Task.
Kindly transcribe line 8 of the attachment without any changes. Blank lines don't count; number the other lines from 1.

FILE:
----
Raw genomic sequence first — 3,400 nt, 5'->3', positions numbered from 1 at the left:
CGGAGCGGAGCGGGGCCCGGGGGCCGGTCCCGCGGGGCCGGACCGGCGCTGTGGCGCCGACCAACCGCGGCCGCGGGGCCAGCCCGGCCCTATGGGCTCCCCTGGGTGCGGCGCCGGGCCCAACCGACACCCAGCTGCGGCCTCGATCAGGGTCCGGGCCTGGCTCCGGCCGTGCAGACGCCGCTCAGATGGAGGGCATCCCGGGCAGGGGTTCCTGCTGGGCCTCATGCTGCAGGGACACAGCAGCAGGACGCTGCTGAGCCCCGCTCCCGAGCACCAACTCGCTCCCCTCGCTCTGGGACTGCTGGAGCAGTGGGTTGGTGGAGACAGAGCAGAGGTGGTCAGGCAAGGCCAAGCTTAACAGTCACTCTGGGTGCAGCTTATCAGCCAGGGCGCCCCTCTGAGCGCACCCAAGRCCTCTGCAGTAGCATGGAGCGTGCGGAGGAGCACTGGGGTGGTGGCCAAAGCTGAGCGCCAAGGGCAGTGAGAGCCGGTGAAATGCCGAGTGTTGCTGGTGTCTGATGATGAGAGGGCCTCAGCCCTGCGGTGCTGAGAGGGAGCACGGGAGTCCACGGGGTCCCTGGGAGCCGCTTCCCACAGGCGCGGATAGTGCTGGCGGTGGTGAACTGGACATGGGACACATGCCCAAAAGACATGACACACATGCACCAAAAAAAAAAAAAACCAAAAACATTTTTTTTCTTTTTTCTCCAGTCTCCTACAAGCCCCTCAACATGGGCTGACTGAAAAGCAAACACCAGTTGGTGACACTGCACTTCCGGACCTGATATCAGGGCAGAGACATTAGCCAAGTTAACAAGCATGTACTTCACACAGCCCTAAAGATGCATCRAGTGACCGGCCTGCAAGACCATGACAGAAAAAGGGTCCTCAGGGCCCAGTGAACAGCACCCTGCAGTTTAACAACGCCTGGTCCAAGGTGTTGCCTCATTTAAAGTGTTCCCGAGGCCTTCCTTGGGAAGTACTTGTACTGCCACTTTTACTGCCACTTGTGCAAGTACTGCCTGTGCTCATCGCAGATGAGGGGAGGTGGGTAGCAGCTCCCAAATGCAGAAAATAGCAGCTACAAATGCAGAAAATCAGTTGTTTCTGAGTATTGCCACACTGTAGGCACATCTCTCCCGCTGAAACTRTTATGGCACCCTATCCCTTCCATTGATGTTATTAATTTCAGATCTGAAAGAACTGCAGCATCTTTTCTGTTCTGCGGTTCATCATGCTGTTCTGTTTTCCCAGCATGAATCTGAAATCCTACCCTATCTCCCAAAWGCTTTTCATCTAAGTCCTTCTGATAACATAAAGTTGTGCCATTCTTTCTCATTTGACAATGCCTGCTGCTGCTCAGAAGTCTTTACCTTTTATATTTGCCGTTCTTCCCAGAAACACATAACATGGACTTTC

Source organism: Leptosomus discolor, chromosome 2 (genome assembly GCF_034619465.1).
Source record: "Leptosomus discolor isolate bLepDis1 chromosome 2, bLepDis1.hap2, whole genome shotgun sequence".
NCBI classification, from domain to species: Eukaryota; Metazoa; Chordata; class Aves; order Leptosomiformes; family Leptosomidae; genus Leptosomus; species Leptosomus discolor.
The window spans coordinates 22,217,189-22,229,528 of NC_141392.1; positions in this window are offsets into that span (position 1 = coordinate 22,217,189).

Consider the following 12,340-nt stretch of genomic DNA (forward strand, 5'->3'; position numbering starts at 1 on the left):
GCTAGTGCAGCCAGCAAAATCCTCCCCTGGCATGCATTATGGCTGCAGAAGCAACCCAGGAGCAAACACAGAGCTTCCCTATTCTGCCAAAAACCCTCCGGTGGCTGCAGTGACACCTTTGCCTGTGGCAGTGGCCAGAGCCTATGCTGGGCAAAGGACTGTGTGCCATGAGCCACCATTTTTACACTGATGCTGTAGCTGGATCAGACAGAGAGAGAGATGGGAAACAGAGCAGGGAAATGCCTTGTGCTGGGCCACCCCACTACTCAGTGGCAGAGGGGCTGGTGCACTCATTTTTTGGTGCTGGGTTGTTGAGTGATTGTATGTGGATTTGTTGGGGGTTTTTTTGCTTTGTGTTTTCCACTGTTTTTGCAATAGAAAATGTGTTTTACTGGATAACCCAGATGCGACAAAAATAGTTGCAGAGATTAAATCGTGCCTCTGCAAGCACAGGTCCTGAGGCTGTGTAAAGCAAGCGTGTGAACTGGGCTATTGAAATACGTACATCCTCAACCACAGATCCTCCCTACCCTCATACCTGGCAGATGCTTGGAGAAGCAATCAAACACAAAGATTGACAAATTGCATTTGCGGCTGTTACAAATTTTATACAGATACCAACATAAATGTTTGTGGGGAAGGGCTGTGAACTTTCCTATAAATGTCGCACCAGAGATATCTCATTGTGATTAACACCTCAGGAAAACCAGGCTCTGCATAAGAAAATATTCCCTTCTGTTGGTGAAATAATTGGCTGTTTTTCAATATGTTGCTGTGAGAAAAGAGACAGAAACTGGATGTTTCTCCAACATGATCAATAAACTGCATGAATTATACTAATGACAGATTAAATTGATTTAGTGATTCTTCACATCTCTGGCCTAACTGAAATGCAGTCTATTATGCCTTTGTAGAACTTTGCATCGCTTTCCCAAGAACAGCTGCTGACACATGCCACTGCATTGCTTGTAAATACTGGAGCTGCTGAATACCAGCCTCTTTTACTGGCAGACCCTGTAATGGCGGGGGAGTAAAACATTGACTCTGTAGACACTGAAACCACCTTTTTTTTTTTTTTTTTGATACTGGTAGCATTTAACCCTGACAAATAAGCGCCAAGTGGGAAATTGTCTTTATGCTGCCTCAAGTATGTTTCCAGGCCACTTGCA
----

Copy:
GCTAGTGCAGCCAGCAAAATCCTCCCCTGGCATGCATTATGGCTGCAGAAGCAACCCAGGAGCAAACACAGAGCTTCCCTATTCTGCCAAAAACCCTCCGGTGGCTGCAGTGACACCTTTGCCTGTGGCAGTGGCCAGAGCCTATGCTGGGCAAAGGACTGTGTGCCATGAGCCACCATTTTTACACTGATGCTGTAGCTGGATCAGACAGAGAGAGAGATGGGAAACAGAGCAGGGAAATGCCTTGTGCTGGGCCACCCCACTACTCAGTGGCAGAGGGGCTGGTGCACTCATTTTTTGGTGCTGGGTTGTTGAGTGATTGTATGTGGATTTGTTGGGGGTTTTTTTGCTTTGTGTTTTCCACTGTTTTTGCAATAGAAAATGTGTTTTACTGGATAACCCAGATGCGACAAAAATAGTTGCAGAGATTAAATCGTGCCTCTGCAAGCACAGGTCCTGAGGCTGTGTAAAGCAAGCGTGTGAACTGGGCTATTGAAATACGTACATCCTCAACCACAGATCCTCCCTACCCTCATACCTGGCAGATGCTTGGAGAAGCAATCAAACACAAAGATTGACAAATTGCATTTGCGGCTGTTACAAATTTTATACAGATACCAACATAAATGTTTGTGGGGAAGGGCTGTGAACTTTCCTATAAATGTCGCACCAGAGATATCTCATTGTGATTAACACCTCAGGAAAACCAGGCTCTGCATAAGAAAATATTCCCTTCTGTTGGTGAAATAATTGGCTGTTTTTCAATATGTTGCTGTGAGAAAAGAGACAGAAACTGGATGTTTCTCCAACATGATCAATAAACTGCATGAATTATACTAATGACAGATTAAATTGATTTAGTGATTCTTCACATCTCTGGCCTAACTGAAATGCAGTCTATTATGCCTTTGTAGAACTTTGCATCGCTTTCCCAAGAACAGCTGCTGACACATGCCACTGCATTGCTTGTAAATACTGGAGCTGCTGAATACCAGCCTCTTTTACTGGCAGACCCTGTAATGGCGGGGGAGTAAAACATTGACTCTGTAGACACTGAAACCACCTTTTTTTTTTTTTTTTTGATACTGGTAGCATTTAACCCTGACAAATAAGCGCCAAGTGGGAAATTGTCTTTATGCTGCCTCAAGTATGTTTCCAGGCCACTTGCA